When Sony finally announced that the PS5 would be backwards compatible with the PS4’s entire library of games, the collective cheers that subsequently rippled across the internet were deafening. For all its success with the current iteration of its PlayStation console, Sony's greatest mistake with the PS4 was underestimating the power of nostalgia, leaving a gap in the market for legacy software which Microsoft quickly capitalised on with its own extensive backwards compatibility programme for the Xbox One in 2015.
But that vacuum also allowed a new genre to emerge, one which could satisfy player's desires to revisit their favourite titles of the past when simply inserting old discs into new consoles was no longer a viable option. Beginning as early as Tomb Raider: Definitive Edition and The Last of Us Remastered in 2014, developers began to explore what it meant to adapt last-gen titles for current hardware. At first, that simply involved a rudimentary port with visual tweaks like upscaled resolutions, improved textures, and *whisper it* hair physics, but the art and science of the remaster has evolved into so much more since.
Now, players who pick up a newly remastered title can expect to find an all-encompassing, super special, Director's Cut edition of a game, one that plays like an entirely new experience in and of itself. Bulletstorm: Full Clip Edition featured an alternative mode where you could play the entire campaign as Duke Nukem, Gears of War: Ultimate Edition reanimated every cutscene and modernised its multiplayer to bring it in line with Gears of War 3, while GTA 5 added a completely new, first-person perspective to its open world action escapades.
High def history
Eventually, as the increasingly strong sales of these products began to reflect a keen consumer appetite for gaming history, developers weren't so much remastering titles as they were completely remaking them. The likes of Ratchet & Clank, Yakuza Kiwami, and the Spyro Reignited Trilogy saw fan favourite classics reborn for the eighth gen era, where even distinct story beats and iconic gameplay features were beginning to be tweaked and reformatted for a modern audience. In this sense, the remaster has unquestionably become one of the biggest success stories of the last half decade, burgeoning from near non-existence into a hugely popular way for developers to generate new profit for old titles. But that might be about to change.
If the reports are to be believed, the PS5 isn't just backwards compatible, it's capable of automatically remastering PS4 games "by emulation". During his revelatory interview with Wired, PlayStation Lead Architect Mark Cerny reportedly played Spider-Man PS4 on a dev kit of the upcoming next-gen console, reducing the game's load times to a few nanoseconds and allowing its framerate, resolution, and processing speed to soar to unprecedented levels. While the full details of the system's internal technology are yet to be completely unveiled, it's looking very likely that the PS5 will "auto-enhance" backwards-compatible games in the same way that the PS4 Pro is able to improve the fidelity of standard PS4 titles.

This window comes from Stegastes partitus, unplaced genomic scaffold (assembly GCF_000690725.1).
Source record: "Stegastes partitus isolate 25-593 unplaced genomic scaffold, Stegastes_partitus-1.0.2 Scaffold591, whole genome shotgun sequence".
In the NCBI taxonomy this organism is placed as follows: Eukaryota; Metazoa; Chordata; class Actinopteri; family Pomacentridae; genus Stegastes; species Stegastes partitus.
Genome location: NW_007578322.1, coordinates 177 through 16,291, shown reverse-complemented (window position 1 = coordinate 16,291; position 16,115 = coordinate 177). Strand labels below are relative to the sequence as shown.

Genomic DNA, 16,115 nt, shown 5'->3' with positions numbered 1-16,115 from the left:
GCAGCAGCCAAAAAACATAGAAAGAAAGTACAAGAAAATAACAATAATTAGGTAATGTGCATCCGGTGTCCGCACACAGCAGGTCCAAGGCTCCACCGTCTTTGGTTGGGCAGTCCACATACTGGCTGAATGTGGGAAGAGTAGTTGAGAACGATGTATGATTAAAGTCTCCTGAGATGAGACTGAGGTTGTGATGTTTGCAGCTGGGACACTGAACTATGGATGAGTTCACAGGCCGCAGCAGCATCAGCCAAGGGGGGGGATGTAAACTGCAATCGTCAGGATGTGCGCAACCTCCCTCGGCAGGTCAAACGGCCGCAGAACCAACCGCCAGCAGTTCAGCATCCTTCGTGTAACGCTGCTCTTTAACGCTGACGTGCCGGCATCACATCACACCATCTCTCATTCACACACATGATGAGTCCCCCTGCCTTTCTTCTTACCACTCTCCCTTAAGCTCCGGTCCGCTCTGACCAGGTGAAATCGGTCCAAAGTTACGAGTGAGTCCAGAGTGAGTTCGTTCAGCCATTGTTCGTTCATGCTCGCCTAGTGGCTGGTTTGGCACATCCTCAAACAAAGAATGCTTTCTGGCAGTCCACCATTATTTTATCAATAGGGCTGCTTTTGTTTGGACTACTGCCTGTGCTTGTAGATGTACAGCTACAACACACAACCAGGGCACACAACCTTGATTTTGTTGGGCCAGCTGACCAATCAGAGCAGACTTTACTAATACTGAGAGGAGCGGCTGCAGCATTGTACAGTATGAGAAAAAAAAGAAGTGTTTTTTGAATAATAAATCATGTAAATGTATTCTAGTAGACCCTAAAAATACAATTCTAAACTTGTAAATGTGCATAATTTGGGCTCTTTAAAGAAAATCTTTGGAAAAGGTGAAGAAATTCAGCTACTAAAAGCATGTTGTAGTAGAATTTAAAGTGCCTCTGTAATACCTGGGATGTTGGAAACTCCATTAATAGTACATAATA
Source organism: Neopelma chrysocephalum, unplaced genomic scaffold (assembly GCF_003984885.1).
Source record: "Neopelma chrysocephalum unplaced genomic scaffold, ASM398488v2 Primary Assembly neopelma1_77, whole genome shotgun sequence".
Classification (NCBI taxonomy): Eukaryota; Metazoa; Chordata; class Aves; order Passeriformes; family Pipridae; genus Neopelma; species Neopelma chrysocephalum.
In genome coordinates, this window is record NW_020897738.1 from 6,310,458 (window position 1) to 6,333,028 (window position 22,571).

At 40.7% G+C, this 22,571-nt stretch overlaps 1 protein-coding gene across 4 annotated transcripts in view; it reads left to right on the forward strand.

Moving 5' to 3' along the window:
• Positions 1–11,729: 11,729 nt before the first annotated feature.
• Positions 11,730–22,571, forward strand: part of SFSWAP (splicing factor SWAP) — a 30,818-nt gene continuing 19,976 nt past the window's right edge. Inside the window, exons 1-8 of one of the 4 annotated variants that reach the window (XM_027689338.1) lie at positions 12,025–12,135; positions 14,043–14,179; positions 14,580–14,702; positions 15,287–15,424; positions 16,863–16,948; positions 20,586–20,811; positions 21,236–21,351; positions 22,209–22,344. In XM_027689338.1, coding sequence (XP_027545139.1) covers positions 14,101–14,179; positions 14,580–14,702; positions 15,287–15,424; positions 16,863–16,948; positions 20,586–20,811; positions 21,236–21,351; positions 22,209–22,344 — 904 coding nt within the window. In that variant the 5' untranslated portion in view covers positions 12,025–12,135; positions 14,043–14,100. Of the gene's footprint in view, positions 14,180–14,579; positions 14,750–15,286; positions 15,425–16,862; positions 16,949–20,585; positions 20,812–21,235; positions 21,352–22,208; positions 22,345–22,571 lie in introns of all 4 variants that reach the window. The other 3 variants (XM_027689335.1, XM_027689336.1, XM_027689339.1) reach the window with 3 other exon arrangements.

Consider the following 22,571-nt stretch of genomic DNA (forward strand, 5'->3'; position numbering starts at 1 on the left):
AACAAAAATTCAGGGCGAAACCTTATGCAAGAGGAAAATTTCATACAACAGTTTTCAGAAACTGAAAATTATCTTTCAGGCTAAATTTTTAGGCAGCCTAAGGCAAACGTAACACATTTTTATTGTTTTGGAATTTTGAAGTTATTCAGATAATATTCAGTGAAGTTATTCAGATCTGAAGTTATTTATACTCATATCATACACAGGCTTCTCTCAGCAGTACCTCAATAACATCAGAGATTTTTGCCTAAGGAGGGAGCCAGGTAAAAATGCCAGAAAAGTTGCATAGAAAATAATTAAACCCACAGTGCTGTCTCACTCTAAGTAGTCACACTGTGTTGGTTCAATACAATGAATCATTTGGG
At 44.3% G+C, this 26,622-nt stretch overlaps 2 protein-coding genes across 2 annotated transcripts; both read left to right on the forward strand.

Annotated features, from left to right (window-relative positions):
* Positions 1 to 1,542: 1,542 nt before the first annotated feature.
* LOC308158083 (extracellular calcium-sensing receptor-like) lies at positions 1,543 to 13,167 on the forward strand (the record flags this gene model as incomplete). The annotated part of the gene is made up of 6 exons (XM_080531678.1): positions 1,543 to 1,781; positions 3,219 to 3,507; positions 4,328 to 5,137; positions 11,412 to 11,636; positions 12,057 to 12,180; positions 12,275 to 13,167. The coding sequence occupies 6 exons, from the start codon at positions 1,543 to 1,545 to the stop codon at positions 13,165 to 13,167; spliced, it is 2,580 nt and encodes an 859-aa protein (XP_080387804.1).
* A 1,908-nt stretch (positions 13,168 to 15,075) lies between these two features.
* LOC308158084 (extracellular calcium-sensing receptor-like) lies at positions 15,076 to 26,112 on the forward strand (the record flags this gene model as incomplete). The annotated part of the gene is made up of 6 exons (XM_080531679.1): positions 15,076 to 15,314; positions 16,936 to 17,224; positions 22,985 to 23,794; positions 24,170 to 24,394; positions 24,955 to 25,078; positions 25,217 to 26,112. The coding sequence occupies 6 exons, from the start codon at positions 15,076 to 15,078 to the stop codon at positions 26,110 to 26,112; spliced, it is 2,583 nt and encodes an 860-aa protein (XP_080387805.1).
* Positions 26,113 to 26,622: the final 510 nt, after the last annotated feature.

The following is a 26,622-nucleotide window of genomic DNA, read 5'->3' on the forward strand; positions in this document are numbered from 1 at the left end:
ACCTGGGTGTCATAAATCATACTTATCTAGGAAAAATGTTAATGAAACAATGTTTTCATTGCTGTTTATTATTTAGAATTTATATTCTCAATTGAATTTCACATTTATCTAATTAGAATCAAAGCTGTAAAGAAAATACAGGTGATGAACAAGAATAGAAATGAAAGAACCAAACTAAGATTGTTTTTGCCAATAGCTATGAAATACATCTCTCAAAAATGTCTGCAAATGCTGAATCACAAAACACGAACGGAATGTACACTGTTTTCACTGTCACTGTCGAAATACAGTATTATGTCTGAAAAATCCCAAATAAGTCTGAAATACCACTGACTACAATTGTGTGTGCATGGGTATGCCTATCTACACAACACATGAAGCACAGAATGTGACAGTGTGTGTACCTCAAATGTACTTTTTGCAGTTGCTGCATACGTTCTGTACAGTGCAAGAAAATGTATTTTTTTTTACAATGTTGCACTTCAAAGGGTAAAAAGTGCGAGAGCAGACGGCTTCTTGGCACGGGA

In theory, this could render the entire purpose and value of a traditional remaster as null and void. Why would I pay full price for an enhanced edition of a legacy title, when my original PS4 copy of the game will look and play just as well on the PS5? With Microsoft's continuing pivot to an all digital gaming ecosystem, and backwards compatibility looking a sure thing for its own next-gen hardware, it's likely that the PS5 won't be the only next-gen console automatically remastering old games either, leaving the future of the traditional remaster uncertain to say the least.
However, Darwin tells us that those who adapt, survive, and developers could still carve out a future for the remaster once the PS5 and Xbox Project Scarlett finally arrive, should they learn how to respond to the implications of this ambitious backwards compatibility tech. While the standard remaster, one of upgraded graphics and little else, is unlikely to find much demand in a world where a player's own consoles can do all of that work for them, the more ambitious remakes that have performed so well in recent years could certainly carve out a comfortable spot in the next-gen era.
These types of titles would inevitably require far more work on the developer's part, but the sales results of Crash Bandicoot N.Sane Trilogy and Resident Evil 2 Remake speak for themselves, suggesting the fruits would be well worth the labour. Some studios, like Bluepoint Games, are even beginning to make a healthy living for themselves on remakes alone, with no shortage of franchises and cult classics that fans would love to see reimagined for a new era.
That said, I can't see a place for the standard remaster (at least as we currently know it) in the world of future consoles. That might seem like sad news for old-school enthusiasts, or anyone expecting to see their forgotten gems given a second chance with a next-gen repackage, but this changing tide is ultimately a victory for the consumer. Sony's turn away from backwards compatibility with the PS4 could have been a permanent pivot but the success of the remaster has pushed them back towards a more consumer friendly model for its successor. Ironically, that shift may have come at the cost of the remaster itself, but – if that does turn out to be the case – we can at least appreciate the legacy this curious genre has imparted upon gaming's future.
Remakes... remasters... how about the best video game reboots to have been made so far? Find out the ones you've missed, or watch the video below for a guide to best new games of 2019 still on the way.